In Hayward’s now fast-paced narrative, 1983 emerges as the most significant year of the Reagan presidency because both the Cold War and the U.S. economy reached turning points. This was the year that Reagan called the Soviet Union an “evil empire” — inspiring cheers by dissidents in the Gulag and elsewhere behind the Iron Curtain — and launched his Strategic Defense Initiative (SDI). It was also the year when the economy began to kick into high gear as a result of the Reagan tax cuts.
THE LAST THIRD of The Age of Reagan properly deals with the Reagan-Gorbachev summits, meetings that worried conservatives always suspicious of Communist motives and confused liberals who could not believe Reagan when he said he wanted to eliminate all nuclear weapons. For the president, the policy of Mutual Assured Destruction (MAD) was truly mad. The controversial summits produced the INF Treaty, which eliminated an entire category of nuclear missiles and signaled the beginning of the end of the Cold War.
In Hayward’s opinion, the Iran-contra scandal “nearly snuffed out the lamp on top of Reagan’s shining city on a hill.” He faults Reagan for dealing with a terrorist government to secure the release of American hostages but absolves the president of any part in the diversion of funds to the Contras in Nicaragua.
At the end of 1987, following the “triple whammy” of Iran-Contra, the failed Bork nomination to the Supreme Court, and the stock market crash, the liberal media were dusting off their headlines about “the stench of failure at the White House.” Even some conservatives joined the chorus of dismay, unable to comprehend the import of the arms control agreement signed by Reagan and Gorbachev. One conservative who understood what was transpiring was the veteran Cold Warrior Brian Crozier, who in August 1988 described a “gigantic funeral service” for Communism that was being conducted by the Soviet Communist Party.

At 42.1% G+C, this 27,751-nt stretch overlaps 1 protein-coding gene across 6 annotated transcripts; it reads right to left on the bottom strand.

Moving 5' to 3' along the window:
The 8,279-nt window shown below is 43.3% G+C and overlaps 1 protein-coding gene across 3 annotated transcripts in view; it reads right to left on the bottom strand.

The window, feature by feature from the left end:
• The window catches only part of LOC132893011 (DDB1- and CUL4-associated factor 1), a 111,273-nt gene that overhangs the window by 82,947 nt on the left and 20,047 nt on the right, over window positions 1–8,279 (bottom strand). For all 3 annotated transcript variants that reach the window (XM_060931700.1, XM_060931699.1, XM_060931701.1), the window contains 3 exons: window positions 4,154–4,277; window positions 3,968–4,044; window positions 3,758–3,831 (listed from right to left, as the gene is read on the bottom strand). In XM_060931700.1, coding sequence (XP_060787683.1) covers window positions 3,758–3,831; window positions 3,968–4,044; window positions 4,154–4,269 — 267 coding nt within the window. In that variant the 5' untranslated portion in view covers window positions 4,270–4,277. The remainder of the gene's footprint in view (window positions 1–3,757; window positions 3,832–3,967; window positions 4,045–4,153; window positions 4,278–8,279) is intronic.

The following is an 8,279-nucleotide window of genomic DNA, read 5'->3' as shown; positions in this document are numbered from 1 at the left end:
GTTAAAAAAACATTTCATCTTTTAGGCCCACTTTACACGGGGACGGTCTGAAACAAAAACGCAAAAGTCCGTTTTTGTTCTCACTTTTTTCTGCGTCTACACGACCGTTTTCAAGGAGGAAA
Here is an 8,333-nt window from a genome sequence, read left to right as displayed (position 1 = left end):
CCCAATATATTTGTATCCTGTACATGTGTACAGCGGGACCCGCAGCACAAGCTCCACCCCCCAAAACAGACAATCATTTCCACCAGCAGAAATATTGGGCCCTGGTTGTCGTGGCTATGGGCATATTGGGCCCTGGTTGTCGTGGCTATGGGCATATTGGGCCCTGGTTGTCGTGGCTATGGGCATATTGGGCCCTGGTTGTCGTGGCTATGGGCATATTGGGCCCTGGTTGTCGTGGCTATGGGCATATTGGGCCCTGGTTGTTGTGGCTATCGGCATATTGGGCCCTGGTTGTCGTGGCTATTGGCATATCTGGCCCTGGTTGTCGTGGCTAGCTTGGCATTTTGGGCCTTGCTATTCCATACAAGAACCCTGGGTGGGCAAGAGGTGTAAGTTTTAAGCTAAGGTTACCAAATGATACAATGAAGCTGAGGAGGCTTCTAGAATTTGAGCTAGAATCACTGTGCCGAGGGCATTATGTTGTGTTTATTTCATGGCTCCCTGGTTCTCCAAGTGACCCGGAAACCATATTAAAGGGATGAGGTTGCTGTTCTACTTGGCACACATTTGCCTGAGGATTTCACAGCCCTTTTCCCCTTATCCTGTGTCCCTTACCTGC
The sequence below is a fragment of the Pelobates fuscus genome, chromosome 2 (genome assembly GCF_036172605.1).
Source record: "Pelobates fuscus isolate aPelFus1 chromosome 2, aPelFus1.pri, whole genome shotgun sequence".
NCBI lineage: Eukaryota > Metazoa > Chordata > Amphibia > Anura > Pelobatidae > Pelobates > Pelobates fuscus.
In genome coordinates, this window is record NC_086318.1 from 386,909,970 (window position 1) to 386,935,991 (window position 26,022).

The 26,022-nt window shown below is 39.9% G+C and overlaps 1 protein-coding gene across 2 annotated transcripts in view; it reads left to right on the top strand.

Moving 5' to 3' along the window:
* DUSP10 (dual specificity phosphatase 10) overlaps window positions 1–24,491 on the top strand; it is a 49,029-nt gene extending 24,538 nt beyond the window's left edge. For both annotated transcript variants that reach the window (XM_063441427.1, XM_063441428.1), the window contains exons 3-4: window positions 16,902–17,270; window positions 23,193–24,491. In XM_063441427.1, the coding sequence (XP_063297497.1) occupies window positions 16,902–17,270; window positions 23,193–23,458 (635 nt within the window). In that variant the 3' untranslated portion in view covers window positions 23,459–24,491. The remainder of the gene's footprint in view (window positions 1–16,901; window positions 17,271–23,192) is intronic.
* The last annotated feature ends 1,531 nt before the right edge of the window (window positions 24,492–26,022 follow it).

The American people evinced their desire for the continuation of the Age of Reagan by giving him “a third term” in the person of his vice president, George H. W. Bush. Further proof of Reagan’s lasting influence was the election of a Republican House in 1994 — which some observers called Reagan’s “third landslide.” There was also the enduring conservative philosophy of the Republican Party and the 1996 welfare reform, which incorporated the principles Governor Reagan had advocated in the early 1970s.
The Age of Reagan is a brilliant history marked by superb writing and prodigious research (66 pages of endnotes). But it ends on an uncertain note, quoting Midge Decter that “there was no Reagan Revolution” and Gary McDowell that Reagan did far less than he hoped and promised but “a hell of a lot more than people thought he would.”
Reaganauts would have preferred Margaret Thatcher’s summation that Reagan “won the Cold War without firing a shot” and presidential historian Stephen Ambrose’s comment that “Reagan will be remembered as the president who reversed the decades-old flow of power to Washington.”
As good as The Age of Reagan is — and it’s very good — we are still waiting for the definitive history of the Reagan presidency.